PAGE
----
New faculty

Several new faculty members have joined the Physics & Astronomy Department.

Tommaso Treu received his PhD in Physics at the Scuola Normale Superiore in Pisa in 2001. He then spent time as a postdoctoral scholar at the California Institute of Technology until 2003, and held a prestigious Hubble Postdoctoral Fellowship here at UCLA from 2003 to 2005. In 2005, he joined the Department of Physics at the University of California, Santa Barbara as an assistant professor, and then rose through the ranks and was promoted to full professor at UCSB. In Summer 2014 Professor Treu joined our faculty.

Professor Treu's research involves several distinct areas of extragalactic astronomy. These include: a robust description of elliptical galaxy evolution; the use of strong gravitational lensing to obtain constraints on the dark matter distribution and stellar initial mass function (IMF) in elliptical galaxies; the use of strong gravitational lensing to obtain tight constraints on cosmological parameters; the measurement of the co-evolution of supermassive black holes and their host galaxies; and the identification of the highest redshift galaxies observed during the “Epoch of Reionization."

Professor Treu is particularly focused on questions of fundamental importance in the field of galaxy formation and cosmology: What is the nature of dark matter? What is the formation history of elliptical galaxies? What is the initial mass function of star formation? When do supermassive black holes grow relative to their host galaxies? What is the nature of the reionization of the universe? His use of high-angular-resolution adaptive optics (AO) techniques, and his active role in the maintenance and enhancement of these capabilities at the Keck Observatory, make him an especially important addition to the astronomy division at UCLA.

Smadar Naoz began her studies in Physics at Hebrew University of Jerusalem, where she received her B.S. in 2002 and her M.S., Magna Cum Laude, in 2004, and where she was awarded the 2003 Arnold Rosenblum Prize, for outstanding achievement as a graduate student in Astrophysics and the 2004 Rector’s Prize, for top 5% of master’s students in the science faculty.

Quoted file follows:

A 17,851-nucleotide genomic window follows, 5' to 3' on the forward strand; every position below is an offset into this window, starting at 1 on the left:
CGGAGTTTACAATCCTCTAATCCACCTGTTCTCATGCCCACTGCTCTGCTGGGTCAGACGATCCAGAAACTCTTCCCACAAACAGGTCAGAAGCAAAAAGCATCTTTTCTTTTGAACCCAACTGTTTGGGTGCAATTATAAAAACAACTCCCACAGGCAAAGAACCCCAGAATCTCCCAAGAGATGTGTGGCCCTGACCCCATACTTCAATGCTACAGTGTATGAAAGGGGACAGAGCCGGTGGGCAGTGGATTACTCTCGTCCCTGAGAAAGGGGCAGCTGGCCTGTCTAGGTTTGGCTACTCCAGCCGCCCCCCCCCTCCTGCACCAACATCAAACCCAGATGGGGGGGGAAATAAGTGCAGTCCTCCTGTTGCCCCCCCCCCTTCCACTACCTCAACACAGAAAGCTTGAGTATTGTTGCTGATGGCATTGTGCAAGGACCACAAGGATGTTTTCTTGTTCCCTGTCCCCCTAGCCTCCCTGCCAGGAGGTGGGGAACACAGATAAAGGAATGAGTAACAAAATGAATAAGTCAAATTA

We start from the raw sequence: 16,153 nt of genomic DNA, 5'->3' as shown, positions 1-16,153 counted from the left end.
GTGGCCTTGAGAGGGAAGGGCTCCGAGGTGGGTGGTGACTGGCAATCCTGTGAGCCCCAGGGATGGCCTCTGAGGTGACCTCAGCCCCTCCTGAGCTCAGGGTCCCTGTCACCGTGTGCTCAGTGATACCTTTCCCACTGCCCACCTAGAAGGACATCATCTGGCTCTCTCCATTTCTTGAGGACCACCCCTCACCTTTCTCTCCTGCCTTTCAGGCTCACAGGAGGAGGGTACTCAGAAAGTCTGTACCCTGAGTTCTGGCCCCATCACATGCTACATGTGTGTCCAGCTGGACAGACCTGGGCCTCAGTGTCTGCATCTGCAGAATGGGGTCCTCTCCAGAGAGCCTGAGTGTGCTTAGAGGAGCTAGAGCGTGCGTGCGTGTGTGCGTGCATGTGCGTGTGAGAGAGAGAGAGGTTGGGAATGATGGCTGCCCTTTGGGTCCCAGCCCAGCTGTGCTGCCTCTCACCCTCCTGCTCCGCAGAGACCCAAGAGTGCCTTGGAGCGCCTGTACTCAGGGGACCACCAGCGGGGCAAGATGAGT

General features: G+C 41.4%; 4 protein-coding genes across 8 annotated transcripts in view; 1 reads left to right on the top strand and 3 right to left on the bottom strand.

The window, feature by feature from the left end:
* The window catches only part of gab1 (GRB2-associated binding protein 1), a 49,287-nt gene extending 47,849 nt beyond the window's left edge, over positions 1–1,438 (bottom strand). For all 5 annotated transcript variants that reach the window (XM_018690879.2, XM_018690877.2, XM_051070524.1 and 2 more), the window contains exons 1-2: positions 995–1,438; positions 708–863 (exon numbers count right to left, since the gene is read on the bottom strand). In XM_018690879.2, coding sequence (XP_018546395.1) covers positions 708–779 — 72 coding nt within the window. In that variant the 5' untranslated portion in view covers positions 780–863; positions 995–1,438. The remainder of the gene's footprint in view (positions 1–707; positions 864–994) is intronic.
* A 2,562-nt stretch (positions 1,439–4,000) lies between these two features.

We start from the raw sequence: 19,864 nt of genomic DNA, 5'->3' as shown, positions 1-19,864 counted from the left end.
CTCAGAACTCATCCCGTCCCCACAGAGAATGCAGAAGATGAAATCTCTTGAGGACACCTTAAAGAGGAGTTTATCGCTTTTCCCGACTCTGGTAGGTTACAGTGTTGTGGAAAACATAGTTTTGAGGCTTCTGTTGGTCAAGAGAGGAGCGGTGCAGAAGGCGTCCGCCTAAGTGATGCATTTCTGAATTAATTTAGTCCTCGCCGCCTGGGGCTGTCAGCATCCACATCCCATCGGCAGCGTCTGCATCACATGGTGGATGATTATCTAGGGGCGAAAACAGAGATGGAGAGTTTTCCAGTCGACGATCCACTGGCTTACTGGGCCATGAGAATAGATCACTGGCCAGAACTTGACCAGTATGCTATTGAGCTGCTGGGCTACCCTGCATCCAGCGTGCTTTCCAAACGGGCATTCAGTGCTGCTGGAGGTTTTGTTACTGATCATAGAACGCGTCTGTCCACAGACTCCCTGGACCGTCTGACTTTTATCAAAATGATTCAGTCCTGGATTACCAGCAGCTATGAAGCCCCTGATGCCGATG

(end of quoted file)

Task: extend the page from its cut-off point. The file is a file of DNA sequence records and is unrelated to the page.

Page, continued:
Professor Naoz went on to do a Ph.D. in Physics at Tel Aviv University, where she was awarded the 2006 School of Physics & Astronomy Award for outstanding achievements, a 2007 Don & Sera Marejn Scholarship, the 2007 Ilan Ramon Award, the 2008 John Bahcall Graduate Student Prize, and the 2009 Dan David Prize Scholarship. 

Since completion of her Ph.D., she has been a postdoc, first at Northwestern as a Gruber Fellow, which is an international fellowship awarded annually by the International Astronomical Union, and then at Harvard where she held a prestigious Einstein Fellowship.

Professor Naoz’s research expertise is in two distinct areas in theoretical astrophysics -- cosmology and planetary dynamics.  Her highest impact work thus far is in the arena of extra-solar planets, where there has been tremendous growth in knowledge due to rapid advances from several different observational approaches. Professor Naoz is also exploring stellar dynamics near supermassive black holes, and is interested in applying this work to studies of the Galactic Center, which is an area of great interest to our department.

Frank Jenko received his PhD from the Technical University of Munich in 1998. As a postdoc at Garching, Maryland, and Princeton, he co-pioneered the development and application of grid-based numerical techniques for the investigation of kinetic turbulence in magnetized plasmas.

Since then, his code GENE has been playing a key role for analyzing both laboratory and natural plasmas, standing at the forefront of High Performance Computing. Since 2005, he has been the leader of an independent research group at IPP, gradually broadening his scientific interests and organizing many interdisciplinary workshops and conferences. From 2005 to 2011 he was the head of a Helmholtz Young Investigators Group, and since 2011 his work has been supported via a prestigious €1.45M Starting Grant from the European Research Council.

Professor Jenko has authored or co-authored about 150 papers in peer-reviewed journals, including one of the most cited articles in "Physics of Plasmas" and 20 papers in "Physical Review Letters." Among other accpmplishments he has been serving on the Editorial Board of “Computer Physics Communications,“ as co-director of the Helmholtz Graduate School for Plasma Physics, and on the Steering Committee of the Max-Planck/Princeton Center for Plasma Physics.